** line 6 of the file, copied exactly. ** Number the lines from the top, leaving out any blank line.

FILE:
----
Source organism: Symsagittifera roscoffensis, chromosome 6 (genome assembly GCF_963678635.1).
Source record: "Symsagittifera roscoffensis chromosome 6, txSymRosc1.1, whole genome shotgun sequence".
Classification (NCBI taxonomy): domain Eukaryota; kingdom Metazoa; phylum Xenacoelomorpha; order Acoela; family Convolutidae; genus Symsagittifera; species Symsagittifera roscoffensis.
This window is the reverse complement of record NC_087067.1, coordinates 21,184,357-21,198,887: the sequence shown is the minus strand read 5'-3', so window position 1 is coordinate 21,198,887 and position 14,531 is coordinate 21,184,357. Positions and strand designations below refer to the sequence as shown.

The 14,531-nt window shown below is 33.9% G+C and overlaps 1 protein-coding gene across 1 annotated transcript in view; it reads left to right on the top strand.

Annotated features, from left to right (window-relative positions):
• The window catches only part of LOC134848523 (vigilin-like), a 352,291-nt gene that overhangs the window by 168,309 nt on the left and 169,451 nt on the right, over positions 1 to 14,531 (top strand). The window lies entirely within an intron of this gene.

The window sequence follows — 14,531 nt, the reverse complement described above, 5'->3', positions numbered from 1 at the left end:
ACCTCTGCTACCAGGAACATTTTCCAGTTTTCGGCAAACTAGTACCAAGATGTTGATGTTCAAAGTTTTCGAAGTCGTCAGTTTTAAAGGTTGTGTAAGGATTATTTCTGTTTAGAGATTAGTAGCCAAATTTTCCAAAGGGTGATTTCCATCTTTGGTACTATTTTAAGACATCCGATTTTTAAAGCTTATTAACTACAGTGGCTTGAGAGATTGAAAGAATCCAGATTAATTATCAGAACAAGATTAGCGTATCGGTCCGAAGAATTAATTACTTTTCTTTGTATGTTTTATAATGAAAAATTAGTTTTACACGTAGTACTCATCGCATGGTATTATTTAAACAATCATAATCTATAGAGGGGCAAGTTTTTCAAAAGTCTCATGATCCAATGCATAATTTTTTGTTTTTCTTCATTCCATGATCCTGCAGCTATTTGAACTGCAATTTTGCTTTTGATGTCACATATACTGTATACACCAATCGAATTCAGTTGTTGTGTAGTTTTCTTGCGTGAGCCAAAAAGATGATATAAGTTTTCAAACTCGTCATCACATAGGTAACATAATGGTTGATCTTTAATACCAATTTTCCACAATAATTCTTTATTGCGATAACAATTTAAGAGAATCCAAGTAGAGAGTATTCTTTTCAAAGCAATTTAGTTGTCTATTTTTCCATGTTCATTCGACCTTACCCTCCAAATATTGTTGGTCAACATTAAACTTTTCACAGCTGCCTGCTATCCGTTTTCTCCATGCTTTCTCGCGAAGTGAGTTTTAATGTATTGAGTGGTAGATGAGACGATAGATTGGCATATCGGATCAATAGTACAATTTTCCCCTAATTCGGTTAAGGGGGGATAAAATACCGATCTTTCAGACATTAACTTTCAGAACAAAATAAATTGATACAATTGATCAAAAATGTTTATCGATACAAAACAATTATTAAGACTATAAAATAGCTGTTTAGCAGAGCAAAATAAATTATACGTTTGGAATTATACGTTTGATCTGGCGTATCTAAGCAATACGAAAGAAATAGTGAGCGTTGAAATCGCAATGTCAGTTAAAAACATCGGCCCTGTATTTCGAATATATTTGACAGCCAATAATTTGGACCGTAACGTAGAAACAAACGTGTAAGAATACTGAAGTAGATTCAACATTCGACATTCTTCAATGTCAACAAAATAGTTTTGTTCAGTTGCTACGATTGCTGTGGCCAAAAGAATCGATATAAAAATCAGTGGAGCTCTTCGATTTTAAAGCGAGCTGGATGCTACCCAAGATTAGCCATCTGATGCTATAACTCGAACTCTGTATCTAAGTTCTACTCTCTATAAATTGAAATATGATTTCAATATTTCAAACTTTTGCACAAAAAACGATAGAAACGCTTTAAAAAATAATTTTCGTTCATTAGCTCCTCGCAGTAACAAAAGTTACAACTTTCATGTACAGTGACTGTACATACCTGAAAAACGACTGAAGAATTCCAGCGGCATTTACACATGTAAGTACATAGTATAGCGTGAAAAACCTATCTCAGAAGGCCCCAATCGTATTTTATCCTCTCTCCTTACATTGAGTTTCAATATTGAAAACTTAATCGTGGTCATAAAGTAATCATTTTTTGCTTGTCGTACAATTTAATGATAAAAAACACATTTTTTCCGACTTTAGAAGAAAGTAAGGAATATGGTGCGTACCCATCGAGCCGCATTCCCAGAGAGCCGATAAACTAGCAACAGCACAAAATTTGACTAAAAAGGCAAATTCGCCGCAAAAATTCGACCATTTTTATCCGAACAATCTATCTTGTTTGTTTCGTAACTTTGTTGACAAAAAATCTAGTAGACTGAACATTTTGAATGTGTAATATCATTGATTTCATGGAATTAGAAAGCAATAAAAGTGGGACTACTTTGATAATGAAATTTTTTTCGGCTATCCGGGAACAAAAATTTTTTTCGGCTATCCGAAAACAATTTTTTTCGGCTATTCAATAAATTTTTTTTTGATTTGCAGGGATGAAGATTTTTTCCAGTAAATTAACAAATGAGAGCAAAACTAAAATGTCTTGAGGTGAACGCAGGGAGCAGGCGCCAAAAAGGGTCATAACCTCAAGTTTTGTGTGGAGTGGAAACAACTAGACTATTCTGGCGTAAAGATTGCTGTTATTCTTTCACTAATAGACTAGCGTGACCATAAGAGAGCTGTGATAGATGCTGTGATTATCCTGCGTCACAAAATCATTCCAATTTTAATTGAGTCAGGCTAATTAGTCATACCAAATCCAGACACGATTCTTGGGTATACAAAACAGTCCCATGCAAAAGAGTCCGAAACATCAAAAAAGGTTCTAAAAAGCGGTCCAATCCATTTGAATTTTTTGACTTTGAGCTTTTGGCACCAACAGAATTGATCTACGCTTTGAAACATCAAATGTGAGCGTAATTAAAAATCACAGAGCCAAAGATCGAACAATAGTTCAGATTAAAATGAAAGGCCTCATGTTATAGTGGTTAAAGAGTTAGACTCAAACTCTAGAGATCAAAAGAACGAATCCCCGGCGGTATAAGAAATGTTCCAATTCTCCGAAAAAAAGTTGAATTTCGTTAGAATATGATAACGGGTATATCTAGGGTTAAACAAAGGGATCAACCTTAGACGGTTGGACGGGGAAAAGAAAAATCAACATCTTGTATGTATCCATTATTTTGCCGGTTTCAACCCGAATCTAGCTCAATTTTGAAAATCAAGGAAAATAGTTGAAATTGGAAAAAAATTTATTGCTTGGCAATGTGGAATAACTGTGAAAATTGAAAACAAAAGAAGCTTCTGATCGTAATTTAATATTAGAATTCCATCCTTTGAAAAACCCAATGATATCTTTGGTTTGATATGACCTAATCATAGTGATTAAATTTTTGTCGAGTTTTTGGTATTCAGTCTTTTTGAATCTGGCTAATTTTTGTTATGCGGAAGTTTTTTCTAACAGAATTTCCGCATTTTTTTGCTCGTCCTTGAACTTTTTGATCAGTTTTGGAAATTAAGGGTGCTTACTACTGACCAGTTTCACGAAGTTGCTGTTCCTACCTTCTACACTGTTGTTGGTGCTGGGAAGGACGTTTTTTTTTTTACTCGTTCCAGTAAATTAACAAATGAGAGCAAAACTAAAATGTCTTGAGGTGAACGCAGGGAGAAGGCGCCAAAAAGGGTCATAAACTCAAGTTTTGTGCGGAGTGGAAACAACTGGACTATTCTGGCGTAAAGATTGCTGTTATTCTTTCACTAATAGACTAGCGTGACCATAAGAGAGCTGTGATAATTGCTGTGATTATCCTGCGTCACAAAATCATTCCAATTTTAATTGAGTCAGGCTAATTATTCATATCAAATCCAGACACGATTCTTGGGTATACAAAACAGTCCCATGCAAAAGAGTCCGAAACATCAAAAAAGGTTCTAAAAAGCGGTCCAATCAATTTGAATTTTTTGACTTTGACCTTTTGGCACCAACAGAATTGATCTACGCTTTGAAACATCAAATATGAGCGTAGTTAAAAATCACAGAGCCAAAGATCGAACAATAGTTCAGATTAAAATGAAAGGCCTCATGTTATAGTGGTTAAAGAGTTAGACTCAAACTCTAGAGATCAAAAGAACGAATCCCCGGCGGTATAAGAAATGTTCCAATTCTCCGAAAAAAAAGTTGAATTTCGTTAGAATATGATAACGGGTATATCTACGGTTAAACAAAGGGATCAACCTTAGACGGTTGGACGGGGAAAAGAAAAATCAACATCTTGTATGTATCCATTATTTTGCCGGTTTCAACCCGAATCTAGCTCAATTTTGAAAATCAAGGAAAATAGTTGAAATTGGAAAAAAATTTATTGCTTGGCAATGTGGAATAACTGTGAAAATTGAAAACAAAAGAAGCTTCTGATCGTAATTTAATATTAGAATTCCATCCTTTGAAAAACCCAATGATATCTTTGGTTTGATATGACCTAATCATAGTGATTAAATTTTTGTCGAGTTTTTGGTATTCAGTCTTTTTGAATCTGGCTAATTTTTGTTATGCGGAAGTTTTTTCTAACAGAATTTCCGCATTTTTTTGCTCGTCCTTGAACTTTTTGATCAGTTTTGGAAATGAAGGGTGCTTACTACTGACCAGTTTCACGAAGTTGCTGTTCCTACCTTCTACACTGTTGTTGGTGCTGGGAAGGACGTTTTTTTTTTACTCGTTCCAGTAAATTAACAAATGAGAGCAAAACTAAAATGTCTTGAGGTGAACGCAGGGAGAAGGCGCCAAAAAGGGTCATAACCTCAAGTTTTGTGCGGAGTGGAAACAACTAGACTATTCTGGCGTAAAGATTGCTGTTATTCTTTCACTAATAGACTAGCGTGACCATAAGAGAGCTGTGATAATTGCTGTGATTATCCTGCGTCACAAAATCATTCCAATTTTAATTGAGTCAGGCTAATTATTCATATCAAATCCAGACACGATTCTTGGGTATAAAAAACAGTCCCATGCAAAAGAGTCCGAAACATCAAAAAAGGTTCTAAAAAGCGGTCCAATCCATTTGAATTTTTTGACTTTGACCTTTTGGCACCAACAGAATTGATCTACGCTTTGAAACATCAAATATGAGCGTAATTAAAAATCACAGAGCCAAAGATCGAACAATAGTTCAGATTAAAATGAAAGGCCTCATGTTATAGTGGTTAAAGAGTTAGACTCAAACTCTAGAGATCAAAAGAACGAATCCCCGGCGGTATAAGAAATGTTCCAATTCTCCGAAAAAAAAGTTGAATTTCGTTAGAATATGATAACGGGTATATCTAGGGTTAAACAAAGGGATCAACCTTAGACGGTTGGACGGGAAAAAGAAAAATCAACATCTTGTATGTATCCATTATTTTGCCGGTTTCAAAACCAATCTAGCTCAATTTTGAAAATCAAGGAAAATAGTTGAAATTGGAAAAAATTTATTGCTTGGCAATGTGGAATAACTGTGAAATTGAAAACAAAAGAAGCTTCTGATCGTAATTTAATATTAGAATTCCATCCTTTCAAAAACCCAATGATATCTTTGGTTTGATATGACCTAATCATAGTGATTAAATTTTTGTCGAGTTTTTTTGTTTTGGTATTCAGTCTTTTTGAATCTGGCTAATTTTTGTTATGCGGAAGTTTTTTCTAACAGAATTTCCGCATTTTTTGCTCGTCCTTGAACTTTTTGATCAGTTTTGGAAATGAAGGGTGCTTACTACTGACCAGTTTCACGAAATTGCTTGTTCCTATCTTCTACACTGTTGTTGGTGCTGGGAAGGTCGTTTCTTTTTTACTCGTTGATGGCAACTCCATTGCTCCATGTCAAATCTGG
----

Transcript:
Annotated features, from left to right (window-relative positions):